Paint It Up! Ottawa, an arts program jointly funded by the City of Ottawa and Crime Prevention Ottawa to encourage youth-led mural projects, is gearing up for its first full-year venture during the pandemic.
The program was introduced in 2010 as a way for the city to combat illegal graffiti and tagging by allowing youth groups to apply for funding and paint murals in heavily graffitied locations.
In this year’s program, both organizations have made several changes to ensure the safety of its participants, said Nancy Worsfold, executive director of Crime Prevention Ottawa.
“Last year, we launched the program a little before the pandemic was declared, and we had to change course midstream,” she said.
“This year, given we’re going into it knowing it’s going to be a totally COVID year, we’re able to provide participants with more resources.”
While COVID-19 safety requirements were included in the contracts for last year’s participants, Worsfold said this year’s pandemic-related protocols are much more extensive, focusing specifically on education surrounding the virus before, during and after the projects are completed.
“This year,” she said, “we’ve actually changed the application form to make mention of pandemic safety, so it appears even before signing the contract. We’ve also created an information sheet, which is available on our website.”
The information sheet includes a variety of city-approved sources on how to avoid transmission of COVID-19. It also provides advice on how participants can adapt traditional aspects of the program — such as unveiling ceremonies — to a virtual platform.
Rena Upitis, a professor of arts education at Queen’s University, said it is essential that programs like Paint It Up! be adapted for a “COVID world” for the sake of youth development, rather than cast aside.
“There’s lots of studies that tell us that students who are engaged in the arts are more likely to avoid risky behaviours, they’re more likely to better develop socially,” she said.
“By participating in these ‘extracurriculars’ — if you can even call them that, since there is so much evidence that they are just as important as academic studies — young people are setting themselves up for success in all aspects of life.”
Malik Ayass, executive director of the Door Youth Centre in Centretown, took part in overseeing one of the three Paint It Up! projects last year. He said the city’s effort in ensuring the program continues is especially important for disadvantaged youth who may not have access to any other enrichment activities during the summer.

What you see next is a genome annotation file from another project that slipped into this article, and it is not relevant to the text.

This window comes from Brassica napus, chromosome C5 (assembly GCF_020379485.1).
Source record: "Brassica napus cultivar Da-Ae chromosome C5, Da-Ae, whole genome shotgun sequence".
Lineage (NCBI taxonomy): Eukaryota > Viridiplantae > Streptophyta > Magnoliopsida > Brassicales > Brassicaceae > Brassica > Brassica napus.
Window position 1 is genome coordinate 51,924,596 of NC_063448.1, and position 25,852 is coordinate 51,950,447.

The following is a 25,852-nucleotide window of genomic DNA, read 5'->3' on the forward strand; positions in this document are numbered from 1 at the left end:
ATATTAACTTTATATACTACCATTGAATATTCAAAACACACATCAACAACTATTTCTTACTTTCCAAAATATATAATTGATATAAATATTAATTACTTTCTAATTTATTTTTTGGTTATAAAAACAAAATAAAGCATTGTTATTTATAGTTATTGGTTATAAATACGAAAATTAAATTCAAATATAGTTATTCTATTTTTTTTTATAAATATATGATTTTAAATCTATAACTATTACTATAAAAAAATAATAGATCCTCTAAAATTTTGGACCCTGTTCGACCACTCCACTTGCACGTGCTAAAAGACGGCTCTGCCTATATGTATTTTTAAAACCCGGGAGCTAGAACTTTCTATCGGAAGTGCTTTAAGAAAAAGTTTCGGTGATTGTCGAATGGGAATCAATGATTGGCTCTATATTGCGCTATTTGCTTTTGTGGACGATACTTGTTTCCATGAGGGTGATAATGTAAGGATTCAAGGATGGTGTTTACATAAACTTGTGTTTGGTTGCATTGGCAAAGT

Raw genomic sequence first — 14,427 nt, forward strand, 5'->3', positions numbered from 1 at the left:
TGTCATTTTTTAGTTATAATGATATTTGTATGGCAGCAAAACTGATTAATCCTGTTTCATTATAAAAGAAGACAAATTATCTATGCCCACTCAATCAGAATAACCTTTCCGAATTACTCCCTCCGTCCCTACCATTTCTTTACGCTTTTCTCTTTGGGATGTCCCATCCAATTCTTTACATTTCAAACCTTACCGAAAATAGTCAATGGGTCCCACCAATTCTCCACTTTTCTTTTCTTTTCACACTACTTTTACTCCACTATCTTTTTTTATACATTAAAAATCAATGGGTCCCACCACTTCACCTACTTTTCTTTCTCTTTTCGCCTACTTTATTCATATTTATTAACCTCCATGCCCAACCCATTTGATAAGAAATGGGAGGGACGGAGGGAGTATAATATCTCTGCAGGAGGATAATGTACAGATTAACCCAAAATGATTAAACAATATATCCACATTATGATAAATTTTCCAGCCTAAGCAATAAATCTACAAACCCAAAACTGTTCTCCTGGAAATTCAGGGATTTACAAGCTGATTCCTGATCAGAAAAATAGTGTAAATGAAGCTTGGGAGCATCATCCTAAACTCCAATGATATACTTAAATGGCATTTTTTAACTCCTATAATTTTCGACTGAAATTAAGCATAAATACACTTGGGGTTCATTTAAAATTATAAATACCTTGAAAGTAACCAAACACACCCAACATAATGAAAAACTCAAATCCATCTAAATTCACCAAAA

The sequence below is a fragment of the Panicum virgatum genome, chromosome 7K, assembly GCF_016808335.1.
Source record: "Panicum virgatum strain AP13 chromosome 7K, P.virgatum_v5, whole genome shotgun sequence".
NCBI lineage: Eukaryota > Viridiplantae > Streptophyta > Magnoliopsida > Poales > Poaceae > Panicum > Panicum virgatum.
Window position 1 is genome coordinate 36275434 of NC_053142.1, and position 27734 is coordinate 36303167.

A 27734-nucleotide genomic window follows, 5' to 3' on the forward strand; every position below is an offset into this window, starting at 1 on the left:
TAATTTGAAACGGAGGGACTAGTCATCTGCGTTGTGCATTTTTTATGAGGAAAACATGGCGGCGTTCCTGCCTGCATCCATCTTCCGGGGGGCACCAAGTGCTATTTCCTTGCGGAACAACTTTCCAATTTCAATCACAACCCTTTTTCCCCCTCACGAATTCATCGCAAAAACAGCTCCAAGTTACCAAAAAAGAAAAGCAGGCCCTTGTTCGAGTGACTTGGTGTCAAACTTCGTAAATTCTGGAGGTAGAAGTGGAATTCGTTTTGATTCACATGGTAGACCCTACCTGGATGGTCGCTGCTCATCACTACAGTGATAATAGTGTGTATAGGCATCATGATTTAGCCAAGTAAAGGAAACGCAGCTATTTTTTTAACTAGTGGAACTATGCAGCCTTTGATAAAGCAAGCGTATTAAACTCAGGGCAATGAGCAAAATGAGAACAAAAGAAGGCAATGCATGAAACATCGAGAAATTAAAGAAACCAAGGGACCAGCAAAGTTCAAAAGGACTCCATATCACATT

“These funding programs give youth an opportunity to express themselves through art, but it also provides them a way to develop job readiness, in a sense,” he said.
“Each of the students was given an honorarium and they loved being able to participate. They were able to create these beautiful (paintings), but also were able to earn money at a time when there really were not many jobs available.”
The mural, “Flower of Asia,” saw about a dozen high school students participate in creating individual paintings of flowers indigenous to East Asia for a city parking lot near the Chinatown archway, just west of Bronson and Somerset avenues.
Just beyond the entrance of the parking lot the paintings are evenly spread out along the lot’s back fence. On a busy day, one can see a glimpse of them just beyond the parked cars. On a non-busy day, the vibrant colours of the flowers are impossible to miss.
More striking: there’s no graffiti in sight.
Adapting the project to something that didn’t require all the students to be together at the same time, said Ayass, was essential to ensure their safety and the continuation of the program.
“The city gave us extra funding to provide the youth with (personal protective equipment), which was excellent,” he said. “But making sure the mural was something students could do separately helped maintain social distancing (protocols) even better.”
Ayass hopes the success of the centre’s mural will show other organizations that programs like Paint It Up! can continue safely during the COVID-19 pandemic, especially with the extra guidelines the city and Crime Prevention Ottawa have provided this year.
“We’re all exhausted with this pandemic, and we of course want to go back to the norm — but we can’t,” he said.
“So we just have to pivot a bit, and it’s possible to pivot — it’s necessary to pivot — because youth need these opportunities to try and deal with that exhaustion just like anyone else.”
Upitis says art has been a key way for many people of all ages to deal with the restrictions and isolation of the pandemic.
The arts are “where we went to cope with a pandemic — making YouTube videos, creating art installations. That’s where we all went and, I think, where we’ll all continue to go.”
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